Overcoming the barriers to delivering software-centric capability



The UK Government envisions its future defence-industrial base as a partnership between ‘smarter’ government customers and an ‘ecosystem of scientists, researchers, inventors, and innovators.’[1]

Traditionally, the evolution of military capability has been determined by the incumbent’s hardware design choices, yet future defence systems are increasingly dictated by software considerations.

To alleviate the challenges associated with the delivery of complex digital procurement programmes, the role of the System Integrator must evolve to bridge asymmetries and empower the Smarter Customer to succeed.

The need for specialists

"The Army are working on what we need and how we can retain the right skills in a marketplace that’s highly competitive and evolving quickly. We’ve experimented with apprenticeships in the DevSecOps world, but ultimately many leave us for better paid roles. The result is we are currently dominated by 'As A Service' contracts, but is that the right model?"

Brig S Crossfield, British Army [2]

Technological innovation is intrinsically tied to the efforts of a vast array of scientific research and engineering activities distributed across myriad commercial entities. These ‘technology systems’[3] are highly inter-dependent, complex, and extremely challenging for government to govern and integrate into existing ecosystems.

How is new technical expertise being generated and shared, by whom, and where can it be applied to defence problem sets? These questions are grow in importance as the delivery of future digital capability becomes increasingly dependent on the effective orchestration of these complex commercial technology systems.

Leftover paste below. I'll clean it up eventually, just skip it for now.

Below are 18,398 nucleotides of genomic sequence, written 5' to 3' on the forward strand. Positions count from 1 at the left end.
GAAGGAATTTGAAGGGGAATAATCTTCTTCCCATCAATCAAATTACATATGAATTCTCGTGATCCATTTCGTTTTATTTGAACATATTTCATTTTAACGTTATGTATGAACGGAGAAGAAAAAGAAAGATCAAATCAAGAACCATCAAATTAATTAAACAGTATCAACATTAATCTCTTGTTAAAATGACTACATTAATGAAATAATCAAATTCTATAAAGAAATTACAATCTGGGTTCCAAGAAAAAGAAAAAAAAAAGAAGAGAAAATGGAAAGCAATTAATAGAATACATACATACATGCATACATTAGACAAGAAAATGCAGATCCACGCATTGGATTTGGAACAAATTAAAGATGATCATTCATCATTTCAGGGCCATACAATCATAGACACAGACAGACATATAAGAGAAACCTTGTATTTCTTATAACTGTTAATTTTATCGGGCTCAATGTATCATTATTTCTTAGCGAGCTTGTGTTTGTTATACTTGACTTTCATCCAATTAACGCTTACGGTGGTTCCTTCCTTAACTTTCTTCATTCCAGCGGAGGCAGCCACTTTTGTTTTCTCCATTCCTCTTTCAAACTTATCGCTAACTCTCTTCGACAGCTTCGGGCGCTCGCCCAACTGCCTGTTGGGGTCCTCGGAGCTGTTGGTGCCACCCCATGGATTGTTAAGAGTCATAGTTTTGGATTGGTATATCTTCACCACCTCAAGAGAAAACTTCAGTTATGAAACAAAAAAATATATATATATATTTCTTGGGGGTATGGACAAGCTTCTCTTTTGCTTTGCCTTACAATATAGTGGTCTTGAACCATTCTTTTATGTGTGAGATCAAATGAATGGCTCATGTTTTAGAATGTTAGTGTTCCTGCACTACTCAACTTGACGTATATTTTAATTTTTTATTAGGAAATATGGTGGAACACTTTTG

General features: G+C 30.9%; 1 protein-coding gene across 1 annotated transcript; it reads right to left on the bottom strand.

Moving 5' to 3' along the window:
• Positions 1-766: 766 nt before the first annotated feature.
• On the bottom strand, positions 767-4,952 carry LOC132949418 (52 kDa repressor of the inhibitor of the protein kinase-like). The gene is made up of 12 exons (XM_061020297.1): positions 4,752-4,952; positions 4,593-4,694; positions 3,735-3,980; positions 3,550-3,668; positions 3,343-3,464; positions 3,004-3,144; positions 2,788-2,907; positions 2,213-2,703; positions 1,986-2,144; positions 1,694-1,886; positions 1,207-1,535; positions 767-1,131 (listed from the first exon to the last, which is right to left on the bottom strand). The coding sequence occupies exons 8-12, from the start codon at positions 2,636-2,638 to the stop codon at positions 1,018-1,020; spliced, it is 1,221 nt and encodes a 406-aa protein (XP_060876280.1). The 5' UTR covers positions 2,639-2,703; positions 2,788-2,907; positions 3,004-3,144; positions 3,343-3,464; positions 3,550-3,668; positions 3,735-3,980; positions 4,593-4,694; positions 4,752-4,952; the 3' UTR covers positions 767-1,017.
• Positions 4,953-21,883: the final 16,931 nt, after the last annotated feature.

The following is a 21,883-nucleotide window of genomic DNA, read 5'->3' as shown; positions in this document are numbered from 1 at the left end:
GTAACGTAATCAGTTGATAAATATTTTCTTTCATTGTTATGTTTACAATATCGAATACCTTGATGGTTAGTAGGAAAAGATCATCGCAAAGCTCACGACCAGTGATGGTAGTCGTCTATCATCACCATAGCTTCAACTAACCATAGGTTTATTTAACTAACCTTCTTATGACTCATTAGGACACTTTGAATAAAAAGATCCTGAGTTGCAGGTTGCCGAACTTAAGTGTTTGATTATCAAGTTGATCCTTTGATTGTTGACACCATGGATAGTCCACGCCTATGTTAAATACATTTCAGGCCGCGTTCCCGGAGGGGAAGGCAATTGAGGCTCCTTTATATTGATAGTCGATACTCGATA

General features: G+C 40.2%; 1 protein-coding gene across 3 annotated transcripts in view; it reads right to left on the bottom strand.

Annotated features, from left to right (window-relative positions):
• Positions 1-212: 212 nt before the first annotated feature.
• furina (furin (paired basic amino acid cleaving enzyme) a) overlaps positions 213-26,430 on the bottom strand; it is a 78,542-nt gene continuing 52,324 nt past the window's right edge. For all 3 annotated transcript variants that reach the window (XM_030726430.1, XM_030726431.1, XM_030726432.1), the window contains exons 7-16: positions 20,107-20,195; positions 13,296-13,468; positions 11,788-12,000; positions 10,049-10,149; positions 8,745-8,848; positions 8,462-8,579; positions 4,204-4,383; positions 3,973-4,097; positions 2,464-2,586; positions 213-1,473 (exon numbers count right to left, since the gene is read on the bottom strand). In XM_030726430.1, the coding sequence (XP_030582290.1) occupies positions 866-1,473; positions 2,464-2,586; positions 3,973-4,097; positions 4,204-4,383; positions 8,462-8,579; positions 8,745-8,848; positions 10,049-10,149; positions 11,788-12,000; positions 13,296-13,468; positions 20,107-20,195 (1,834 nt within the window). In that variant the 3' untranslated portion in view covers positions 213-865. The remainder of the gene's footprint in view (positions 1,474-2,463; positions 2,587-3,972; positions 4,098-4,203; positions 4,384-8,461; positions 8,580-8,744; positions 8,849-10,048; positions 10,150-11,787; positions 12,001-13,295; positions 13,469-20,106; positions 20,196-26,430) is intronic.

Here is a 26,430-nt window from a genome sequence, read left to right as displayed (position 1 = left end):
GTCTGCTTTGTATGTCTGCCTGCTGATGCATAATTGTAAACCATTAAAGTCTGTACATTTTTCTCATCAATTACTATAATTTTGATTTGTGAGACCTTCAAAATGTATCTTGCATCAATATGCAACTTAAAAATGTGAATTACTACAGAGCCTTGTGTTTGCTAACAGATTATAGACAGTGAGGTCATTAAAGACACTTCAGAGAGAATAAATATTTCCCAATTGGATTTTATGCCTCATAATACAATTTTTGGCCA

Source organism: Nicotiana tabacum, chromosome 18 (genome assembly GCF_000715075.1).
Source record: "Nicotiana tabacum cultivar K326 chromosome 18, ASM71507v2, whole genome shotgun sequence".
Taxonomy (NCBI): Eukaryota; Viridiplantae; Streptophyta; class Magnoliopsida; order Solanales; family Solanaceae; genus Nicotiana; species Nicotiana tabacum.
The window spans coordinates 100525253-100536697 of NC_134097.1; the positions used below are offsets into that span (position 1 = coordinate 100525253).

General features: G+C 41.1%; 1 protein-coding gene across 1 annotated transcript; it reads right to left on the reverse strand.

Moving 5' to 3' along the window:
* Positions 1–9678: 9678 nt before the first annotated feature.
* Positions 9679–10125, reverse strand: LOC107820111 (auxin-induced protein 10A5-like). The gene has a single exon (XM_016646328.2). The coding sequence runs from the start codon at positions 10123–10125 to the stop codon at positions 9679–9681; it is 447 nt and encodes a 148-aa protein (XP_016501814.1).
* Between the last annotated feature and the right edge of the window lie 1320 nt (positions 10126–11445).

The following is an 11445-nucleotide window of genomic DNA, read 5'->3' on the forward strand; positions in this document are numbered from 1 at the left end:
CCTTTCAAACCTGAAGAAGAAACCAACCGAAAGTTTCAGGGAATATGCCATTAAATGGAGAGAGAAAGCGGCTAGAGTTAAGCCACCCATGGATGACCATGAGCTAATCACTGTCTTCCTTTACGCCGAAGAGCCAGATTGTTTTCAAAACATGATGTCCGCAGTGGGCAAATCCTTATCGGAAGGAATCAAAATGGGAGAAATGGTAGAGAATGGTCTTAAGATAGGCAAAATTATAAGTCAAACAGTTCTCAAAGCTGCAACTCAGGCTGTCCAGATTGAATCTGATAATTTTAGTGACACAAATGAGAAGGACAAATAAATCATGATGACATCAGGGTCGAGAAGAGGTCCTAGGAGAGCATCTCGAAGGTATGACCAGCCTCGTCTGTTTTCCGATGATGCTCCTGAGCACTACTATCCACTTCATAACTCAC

The industrial base is responding, but dependency on more specialist software-centric expertise, rather than capital-intensive industry or generalist consultancy, is growing. The key challenge for government customers, then, becomes one of ‘finding the right expert’ to deliver material value to frontline operators at pace.[4]

The evolving role of Integrators

"Things get sold because they’re well marketed, not because they’re technically superior or meet some technical thresholds."

See interviews conducted by A Bowne, NCMA [5]

The underlying logic behind the government’s ‘smarter customer’ aspiration is that when the knowledge of government teams meets or exceeds that of the supply chain, they are in a better position to limit historically identified poor behaviours in digital procurement programmes, such as vendor lock-in and high costs of exit or change.

The role of a systems integrator (SI) is the key to ensuring customers can succeed when there are high degrees of uncertainty and risk. A SI should not slow down the delivery of value. Rather, they should alleviate some of the challenges government customers will face in delivering complex technology projects.

These challenges are, principally:

01. A rapidly changing technological landscape, creating performance and obsolescence risk.​

System integrators must create the conditions for component change whenever it is deemed necessary and ensure management of obsolescence through long term technology planning, not bespoke contracts for unsupported components. ​

02. Requirements that are either too explicit or too loose.​